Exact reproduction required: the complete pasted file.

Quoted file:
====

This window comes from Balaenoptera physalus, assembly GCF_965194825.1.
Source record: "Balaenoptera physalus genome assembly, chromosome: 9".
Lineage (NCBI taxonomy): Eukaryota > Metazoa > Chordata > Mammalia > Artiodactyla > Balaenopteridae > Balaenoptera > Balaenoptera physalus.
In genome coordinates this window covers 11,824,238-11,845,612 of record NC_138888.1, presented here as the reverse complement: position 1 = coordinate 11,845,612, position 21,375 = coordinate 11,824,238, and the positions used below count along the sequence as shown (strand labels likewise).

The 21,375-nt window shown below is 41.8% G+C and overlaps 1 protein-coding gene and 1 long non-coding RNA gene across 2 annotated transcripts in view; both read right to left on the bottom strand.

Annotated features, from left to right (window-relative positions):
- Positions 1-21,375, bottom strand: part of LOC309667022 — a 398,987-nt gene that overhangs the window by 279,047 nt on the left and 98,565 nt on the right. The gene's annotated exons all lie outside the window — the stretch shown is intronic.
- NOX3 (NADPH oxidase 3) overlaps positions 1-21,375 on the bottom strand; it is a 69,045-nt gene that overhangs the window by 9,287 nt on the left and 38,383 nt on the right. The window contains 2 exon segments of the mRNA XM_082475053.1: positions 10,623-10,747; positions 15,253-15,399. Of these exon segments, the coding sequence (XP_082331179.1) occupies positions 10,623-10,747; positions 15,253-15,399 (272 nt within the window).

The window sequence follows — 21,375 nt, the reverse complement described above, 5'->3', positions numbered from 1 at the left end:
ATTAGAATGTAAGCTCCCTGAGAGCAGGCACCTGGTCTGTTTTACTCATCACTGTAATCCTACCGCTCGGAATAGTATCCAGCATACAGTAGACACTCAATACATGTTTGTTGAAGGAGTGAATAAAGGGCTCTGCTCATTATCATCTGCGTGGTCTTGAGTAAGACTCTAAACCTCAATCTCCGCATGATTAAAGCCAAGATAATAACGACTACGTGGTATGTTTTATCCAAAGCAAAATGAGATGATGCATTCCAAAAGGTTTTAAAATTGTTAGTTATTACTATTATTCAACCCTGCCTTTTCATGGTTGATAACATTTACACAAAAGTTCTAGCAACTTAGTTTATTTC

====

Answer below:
This window comes from Balaenoptera physalus, assembly GCF_965194825.1.
Source record: "Balaenoptera physalus genome assembly, chromosome: 9".
Lineage (NCBI taxonomy): Eukaryota > Metazoa > Chordata > Mammalia > Artiodactyla > Balaenopteridae > Balaenoptera > Balaenoptera physalus.
In genome coordinates this window covers 11,824,238-11,845,612 of record NC_138888.1, presented here as the reverse complement: position 1 = coordinate 11,845,612, position 21,375 = coordinate 11,824,238, and the positions used below count along the sequence as shown (strand labels likewise).

The 21,375-nt window shown below is 41.8% G+C and overlaps 1 protein-coding gene and 1 long non-coding RNA gene across 2 annotated transcripts in view; both read right to left on the bottom strand.

Annotated features, from left to right (window-relative positions):
- Positions 1-21,375, bottom strand: part of LOC309667022 — a 398,987-nt gene that overhangs the window by 279,047 nt on the left and 98,565 nt on the right. The gene's annotated exons all lie outside the window — the stretch shown is intronic.
- NOX3 (NADPH oxidase 3) overlaps positions 1-21,375 on the bottom strand; it is a 69,045-nt gene that overhangs the window by 9,287 nt on the left and 38,383 nt on the right. The window contains 2 exon segments of the mRNA XM_082475053.1: positions 10,623-10,747; positions 15,253-15,399. Of these exon segments, the coding sequence (XP_082331179.1) occupies positions 10,623-10,747; positions 15,253-15,399 (272 nt within the window).

The window sequence follows — 21,375 nt, the reverse complement described above, 5'->3', positions numbered from 1 at the left end:
ATTAGAATGTAAGCTCCCTGAGAGCAGGCACCTGGTCTGTTTTACTCATCACTGTAATCCTACCGCTCGGAATAGTATCCAGCATACAGTAGACACTCAATACATGTTTGTTGAAGGAGTGAATAAAGGGCTCTGCTCATTATCATCTGCGTGGTCTTGAGTAAGACTCTAAACCTCAATCTCCGCATGATTAAAGCCAAGATAATAACGACTACGTGGTATGTTTTATCCAAAGCAAAATGAGATGATGCATTCCAAAAGGTTTTAAAATTGTTAGTTATTACTATTATTCAACCCTGCCTTTTCATGGTTGATAACATTTACACAAAAGTTCTAGCAACTTAGTTTATTTC